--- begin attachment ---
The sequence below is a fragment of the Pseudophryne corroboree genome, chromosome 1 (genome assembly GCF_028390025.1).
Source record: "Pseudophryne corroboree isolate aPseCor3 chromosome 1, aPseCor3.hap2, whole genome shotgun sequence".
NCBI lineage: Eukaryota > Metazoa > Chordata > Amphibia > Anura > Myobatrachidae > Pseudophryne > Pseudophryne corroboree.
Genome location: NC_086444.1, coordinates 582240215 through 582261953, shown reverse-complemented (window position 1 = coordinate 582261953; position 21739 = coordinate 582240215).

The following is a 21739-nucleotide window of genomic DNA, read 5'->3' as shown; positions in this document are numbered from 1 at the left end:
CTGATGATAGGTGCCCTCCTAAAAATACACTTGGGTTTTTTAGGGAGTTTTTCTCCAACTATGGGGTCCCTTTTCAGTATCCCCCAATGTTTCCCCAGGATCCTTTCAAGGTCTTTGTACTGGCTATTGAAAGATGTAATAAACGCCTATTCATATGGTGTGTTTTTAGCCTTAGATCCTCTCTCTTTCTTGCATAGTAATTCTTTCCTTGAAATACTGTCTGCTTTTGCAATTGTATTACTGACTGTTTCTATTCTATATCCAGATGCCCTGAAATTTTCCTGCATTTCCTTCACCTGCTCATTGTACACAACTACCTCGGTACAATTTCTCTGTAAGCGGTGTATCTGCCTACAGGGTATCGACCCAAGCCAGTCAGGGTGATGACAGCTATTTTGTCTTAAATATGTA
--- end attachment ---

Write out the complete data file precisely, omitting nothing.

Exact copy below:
The sequence below is a fragment of the Pseudophryne corroboree genome, chromosome 1 (genome assembly GCF_028390025.1).
Source record: "Pseudophryne corroboree isolate aPseCor3 chromosome 1, aPseCor3.hap2, whole genome shotgun sequence".
NCBI lineage: Eukaryota > Metazoa > Chordata > Amphibia > Anura > Myobatrachidae > Pseudophryne > Pseudophryne corroboree.
Genome location: NC_086444.1, coordinates 582240215 through 582261953, shown reverse-complemented (window position 1 = coordinate 582261953; position 21739 = coordinate 582240215).

The following is a 21739-nucleotide window of genomic DNA, read 5'->3' as shown; positions in this document are numbered from 1 at the left end:
CTGATGATAGGTGCCCTCCTAAAAATACACTTGGGTTTTTTAGGGAGTTTTTCTCCAACTATGGGGTCCCTTTTCAGTATCCCCCAATGTTTCCCCAGGATCCTTTCAAGGTCTTTGTACTGGCTATTGAAAGATGTAATAAACGCCTATTCATATGGTGTGTTTTTAGCCTTAGATCCTCTCTCTTTCTTGCATAGTAATTCTTTCCTTGAAATACTGTCTGCTTTTGCAATTGTATTACTGACTGTTTCTATTCTATATCCAGATGCCCTGAAATTTTCCTGCATTTCCTTCACCTGCTCATTGTACACAACTACCTCGGTACAATTTCTCTGTAAGCGGTGTATCTGCCTACAGGGTATCGACCCAAGCCAGTCAGGGTGATGACAGCTATTTTGTCTTAAATATGTA